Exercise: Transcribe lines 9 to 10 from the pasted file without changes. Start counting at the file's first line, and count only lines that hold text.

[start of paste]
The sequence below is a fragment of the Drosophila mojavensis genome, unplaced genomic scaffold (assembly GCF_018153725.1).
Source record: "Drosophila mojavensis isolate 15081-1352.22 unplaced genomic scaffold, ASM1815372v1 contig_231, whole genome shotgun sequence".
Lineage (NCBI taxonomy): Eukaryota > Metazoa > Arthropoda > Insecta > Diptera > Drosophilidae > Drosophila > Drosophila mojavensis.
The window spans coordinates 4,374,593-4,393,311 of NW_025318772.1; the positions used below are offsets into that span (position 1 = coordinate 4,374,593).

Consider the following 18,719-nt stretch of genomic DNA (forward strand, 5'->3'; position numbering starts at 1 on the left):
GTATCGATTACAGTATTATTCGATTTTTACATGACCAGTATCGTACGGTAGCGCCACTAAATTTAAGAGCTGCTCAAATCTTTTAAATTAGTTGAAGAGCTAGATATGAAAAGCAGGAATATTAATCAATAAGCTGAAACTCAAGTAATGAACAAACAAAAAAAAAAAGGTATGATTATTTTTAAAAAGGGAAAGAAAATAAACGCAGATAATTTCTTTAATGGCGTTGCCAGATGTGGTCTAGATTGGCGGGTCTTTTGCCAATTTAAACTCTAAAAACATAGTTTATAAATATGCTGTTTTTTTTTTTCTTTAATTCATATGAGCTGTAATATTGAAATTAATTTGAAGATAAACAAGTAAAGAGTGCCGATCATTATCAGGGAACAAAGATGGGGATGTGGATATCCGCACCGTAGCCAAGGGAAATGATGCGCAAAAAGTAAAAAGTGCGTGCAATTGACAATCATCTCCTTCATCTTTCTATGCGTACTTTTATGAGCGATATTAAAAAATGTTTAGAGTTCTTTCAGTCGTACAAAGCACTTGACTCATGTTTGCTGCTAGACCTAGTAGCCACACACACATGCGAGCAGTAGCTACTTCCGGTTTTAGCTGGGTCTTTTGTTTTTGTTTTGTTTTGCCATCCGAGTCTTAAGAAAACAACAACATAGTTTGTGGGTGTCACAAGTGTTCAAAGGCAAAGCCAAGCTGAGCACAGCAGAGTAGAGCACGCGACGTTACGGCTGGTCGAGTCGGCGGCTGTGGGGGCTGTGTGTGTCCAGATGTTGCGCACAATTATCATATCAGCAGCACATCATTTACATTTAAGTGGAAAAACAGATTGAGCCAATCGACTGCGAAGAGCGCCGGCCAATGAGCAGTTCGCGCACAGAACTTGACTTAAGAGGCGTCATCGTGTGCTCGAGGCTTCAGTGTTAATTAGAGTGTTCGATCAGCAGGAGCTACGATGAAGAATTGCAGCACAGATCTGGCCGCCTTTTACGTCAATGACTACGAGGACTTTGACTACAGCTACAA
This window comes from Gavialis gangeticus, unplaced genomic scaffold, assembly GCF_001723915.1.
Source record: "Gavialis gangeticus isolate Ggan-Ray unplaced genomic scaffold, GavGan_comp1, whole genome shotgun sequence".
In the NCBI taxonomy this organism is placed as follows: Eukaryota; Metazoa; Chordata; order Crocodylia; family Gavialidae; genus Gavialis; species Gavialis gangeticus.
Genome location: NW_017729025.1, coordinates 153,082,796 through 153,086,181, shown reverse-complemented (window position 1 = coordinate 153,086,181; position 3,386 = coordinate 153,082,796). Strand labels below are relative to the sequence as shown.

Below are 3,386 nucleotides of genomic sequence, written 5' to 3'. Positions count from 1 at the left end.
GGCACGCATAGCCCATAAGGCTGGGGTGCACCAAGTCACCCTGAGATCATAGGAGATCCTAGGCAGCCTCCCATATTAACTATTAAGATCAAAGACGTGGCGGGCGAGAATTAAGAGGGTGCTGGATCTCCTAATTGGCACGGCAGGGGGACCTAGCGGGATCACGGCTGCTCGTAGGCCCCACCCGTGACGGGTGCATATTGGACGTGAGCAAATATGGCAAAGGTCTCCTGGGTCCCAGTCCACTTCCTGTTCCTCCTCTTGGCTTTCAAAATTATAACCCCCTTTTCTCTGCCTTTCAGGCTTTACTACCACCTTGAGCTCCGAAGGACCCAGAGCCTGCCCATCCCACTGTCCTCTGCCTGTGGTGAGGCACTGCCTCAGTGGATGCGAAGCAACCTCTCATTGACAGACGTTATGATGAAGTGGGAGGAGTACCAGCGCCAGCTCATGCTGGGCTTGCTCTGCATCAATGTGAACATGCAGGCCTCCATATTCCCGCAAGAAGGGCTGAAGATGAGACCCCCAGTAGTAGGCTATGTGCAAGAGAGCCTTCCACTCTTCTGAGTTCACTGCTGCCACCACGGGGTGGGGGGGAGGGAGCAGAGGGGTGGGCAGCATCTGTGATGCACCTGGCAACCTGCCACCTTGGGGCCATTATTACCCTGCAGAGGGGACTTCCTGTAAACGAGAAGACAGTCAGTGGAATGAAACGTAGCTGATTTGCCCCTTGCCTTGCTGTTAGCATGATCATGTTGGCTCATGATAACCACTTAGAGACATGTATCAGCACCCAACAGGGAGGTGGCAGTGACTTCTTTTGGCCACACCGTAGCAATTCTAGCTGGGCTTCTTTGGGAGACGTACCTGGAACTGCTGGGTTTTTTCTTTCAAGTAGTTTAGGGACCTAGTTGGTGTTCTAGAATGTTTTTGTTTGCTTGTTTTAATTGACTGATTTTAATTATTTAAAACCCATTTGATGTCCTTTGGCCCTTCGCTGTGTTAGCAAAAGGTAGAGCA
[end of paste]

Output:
In the NCBI taxonomy this organism is placed as follows: Eukaryota; Metazoa; Chordata; order Crocodylia; family Gavialidae; genus Gavialis; species Gavialis gangeticus.
Genome location: NW_017729025.1, coordinates 153,082,796 through 153,086,181, shown reverse-complemented (window position 1 = coordinate 153,086,181; position 3,386 = coordinate 153,082,796). Strand labels below are relative to the sequence as shown.